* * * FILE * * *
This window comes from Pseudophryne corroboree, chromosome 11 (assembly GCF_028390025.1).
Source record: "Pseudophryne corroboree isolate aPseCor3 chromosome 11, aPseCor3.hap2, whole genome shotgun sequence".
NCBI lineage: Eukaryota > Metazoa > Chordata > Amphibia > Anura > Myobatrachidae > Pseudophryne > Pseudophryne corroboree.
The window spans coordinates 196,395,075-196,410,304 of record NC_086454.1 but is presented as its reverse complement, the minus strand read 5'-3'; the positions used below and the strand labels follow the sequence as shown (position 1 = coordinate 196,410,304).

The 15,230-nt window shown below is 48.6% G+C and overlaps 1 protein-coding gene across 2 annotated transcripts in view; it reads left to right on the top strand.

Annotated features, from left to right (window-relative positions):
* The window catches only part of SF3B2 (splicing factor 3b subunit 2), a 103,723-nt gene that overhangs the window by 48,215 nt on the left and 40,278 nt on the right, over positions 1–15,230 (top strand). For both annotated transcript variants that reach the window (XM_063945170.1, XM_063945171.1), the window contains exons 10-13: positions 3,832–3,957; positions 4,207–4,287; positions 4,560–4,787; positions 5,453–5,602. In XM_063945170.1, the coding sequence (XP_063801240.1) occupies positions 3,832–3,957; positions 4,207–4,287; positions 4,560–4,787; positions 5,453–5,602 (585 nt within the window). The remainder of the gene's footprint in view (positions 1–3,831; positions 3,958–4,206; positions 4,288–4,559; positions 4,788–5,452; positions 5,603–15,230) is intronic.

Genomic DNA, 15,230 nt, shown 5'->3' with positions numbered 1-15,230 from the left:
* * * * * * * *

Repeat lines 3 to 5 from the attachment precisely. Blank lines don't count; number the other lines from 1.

NCBI lineage: Eukaryota > Metazoa > Chordata > Amphibia > Anura > Myobatrachidae > Pseudophryne > Pseudophryne corroboree.
The window spans coordinates 196,395,075-196,410,304 of record NC_086454.1 but is presented as its reverse complement, the minus strand read 5'-3'; the positions used below and the strand labels follow the sequence as shown (position 1 = coordinate 196,410,304).

The 15,230-nt window shown below is 48.6% G+C and overlaps 1 protein-coding gene across 2 annotated transcripts in view; it reads left to right on the top strand.